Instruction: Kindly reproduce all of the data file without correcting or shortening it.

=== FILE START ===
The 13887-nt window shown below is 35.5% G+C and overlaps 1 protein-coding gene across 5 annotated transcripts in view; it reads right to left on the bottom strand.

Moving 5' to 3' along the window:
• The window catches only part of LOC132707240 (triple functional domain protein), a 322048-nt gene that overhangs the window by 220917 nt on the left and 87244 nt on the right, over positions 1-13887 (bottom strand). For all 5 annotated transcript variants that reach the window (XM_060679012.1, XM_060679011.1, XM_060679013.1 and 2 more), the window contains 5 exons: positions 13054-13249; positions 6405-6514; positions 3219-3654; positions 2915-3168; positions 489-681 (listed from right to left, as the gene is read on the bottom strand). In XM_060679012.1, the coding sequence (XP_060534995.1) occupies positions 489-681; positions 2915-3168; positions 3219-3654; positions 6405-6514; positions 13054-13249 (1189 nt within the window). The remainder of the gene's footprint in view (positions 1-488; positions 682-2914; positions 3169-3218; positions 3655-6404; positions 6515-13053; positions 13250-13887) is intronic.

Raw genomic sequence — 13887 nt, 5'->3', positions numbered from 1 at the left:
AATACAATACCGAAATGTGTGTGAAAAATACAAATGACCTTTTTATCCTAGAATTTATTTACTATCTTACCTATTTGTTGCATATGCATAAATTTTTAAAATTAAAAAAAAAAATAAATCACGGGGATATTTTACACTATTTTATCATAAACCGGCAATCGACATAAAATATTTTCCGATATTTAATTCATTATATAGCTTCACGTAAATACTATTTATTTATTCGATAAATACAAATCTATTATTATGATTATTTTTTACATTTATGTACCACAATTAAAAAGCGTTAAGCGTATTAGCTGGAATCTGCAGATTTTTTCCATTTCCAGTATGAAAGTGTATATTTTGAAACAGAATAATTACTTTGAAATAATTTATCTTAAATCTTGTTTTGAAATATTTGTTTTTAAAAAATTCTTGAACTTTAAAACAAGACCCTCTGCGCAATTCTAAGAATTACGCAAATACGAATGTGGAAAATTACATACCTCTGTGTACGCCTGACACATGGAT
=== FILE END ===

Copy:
The 13887-nt window shown below is 35.5% G+C and overlaps 1 protein-coding gene across 5 annotated transcripts in view; it reads right to left on the bottom strand.

Moving 5' to 3' along the window:
• The window catches only part of LOC132707240 (triple functional domain protein), a 322048-nt gene that overhangs the window by 220917 nt on the left and 87244 nt on the right, over positions 1-13887 (bottom strand). For all 5 annotated transcript variants that reach the window (XM_060679012.1, XM_060679011.1, XM_060679013.1 and 2 more), the window contains 5 exons: positions 13054-13249; positions 6405-6514; positions 3219-3654; positions 2915-3168; positions 489-681 (listed from right to left, as the gene is read on the bottom strand). In XM_060679012.1, the coding sequence (XP_060534995.1) occupies positions 489-681; positions 2915-3168; positions 3219-3654; positions 6405-6514; positions 13054-13249 (1189 nt within the window). The remainder of the gene's footprint in view (positions 1-488; positions 682-2914; positions 3169-3218; positions 3655-6404; positions 6515-13053; positions 13250-13887) is intronic.

Raw genomic sequence — 13887 nt, 5'->3', positions numbered from 1 at the left:
AATACAATACCGAAATGTGTGTGAAAAATACAAATGACCTTTTTATCCTAGAATTTATTTACTATCTTACCTATTTGTTGCATATGCATAAATTTTTAAAATTAAAAAAAAAAATAAATCACGGGGATATTTTACACTATTTTATCATAAACCGGCAATCGACATAAAATATTTTCCGATATTTAATTCATTATATAGCTTCACGTAAATACTATTTATTTATTCGATAAATACAAATCTATTATTATGATTATTTTTTACATTTATGTACCACAATTAAAAAGCGTTAAGCGTATTAGCTGGAATCTGCAGATTTTTTCCATTTCCAGTATGAAAGTGTATATTTTGAAACAGAATAATTACTTTGAAATAATTTATCTTAAATCTTGTTTTGAAATATTTGTTTTTAAAAAATTCTTGAACTTTAAAACAAGACCCTCTGCGCAATTCTAAGAATTACGCAAATACGAATGTGGAAAATTACATACCTCTGTGTACGCCTGACACATGGAT